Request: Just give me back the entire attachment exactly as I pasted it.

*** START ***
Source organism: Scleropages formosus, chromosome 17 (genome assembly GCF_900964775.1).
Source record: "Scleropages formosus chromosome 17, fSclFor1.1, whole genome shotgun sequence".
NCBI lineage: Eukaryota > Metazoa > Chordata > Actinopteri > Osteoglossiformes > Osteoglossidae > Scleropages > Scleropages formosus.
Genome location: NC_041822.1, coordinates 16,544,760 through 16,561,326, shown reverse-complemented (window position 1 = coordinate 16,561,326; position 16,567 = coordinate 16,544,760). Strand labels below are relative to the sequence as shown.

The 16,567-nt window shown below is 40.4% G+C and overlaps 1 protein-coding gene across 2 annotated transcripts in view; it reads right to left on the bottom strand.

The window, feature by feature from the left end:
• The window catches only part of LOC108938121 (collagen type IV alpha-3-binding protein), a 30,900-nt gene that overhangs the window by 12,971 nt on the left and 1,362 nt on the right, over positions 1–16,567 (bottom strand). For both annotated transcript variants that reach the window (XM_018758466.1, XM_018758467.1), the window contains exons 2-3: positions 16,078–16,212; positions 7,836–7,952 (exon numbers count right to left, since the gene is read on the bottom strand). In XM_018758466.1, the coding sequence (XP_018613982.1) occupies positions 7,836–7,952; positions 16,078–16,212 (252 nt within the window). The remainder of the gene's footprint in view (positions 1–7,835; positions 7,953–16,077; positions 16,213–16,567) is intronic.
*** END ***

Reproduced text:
Source organism: Scleropages formosus, chromosome 17 (genome assembly GCF_900964775.1).
Source record: "Scleropages formosus chromosome 17, fSclFor1.1, whole genome shotgun sequence".
NCBI lineage: Eukaryota > Metazoa > Chordata > Actinopteri > Osteoglossiformes > Osteoglossidae > Scleropages > Scleropages formosus.
Genome location: NC_041822.1, coordinates 16,544,760 through 16,561,326, shown reverse-complemented (window position 1 = coordinate 16,561,326; position 16,567 = coordinate 16,544,760). Strand labels below are relative to the sequence as shown.

The 16,567-nt window shown below is 40.4% G+C and overlaps 1 protein-coding gene across 2 annotated transcripts in view; it reads right to left on the bottom strand.

The window, feature by feature from the left end:
• The window catches only part of LOC108938121 (collagen type IV alpha-3-binding protein), a 30,900-nt gene that overhangs the window by 12,971 nt on the left and 1,362 nt on the right, over positions 1–16,567 (bottom strand). For both annotated transcript variants that reach the window (XM_018758466.1, XM_018758467.1), the window contains exons 2-3: positions 16,078–16,212; positions 7,836–7,952 (exon numbers count right to left, since the gene is read on the bottom strand). In XM_018758466.1, the coding sequence (XP_018613982.1) occupies positions 7,836–7,952; positions 16,078–16,212 (252 nt within the window). The remainder of the gene's footprint in view (positions 1–7,835; positions 7,953–16,077; positions 16,213–16,567) is intronic.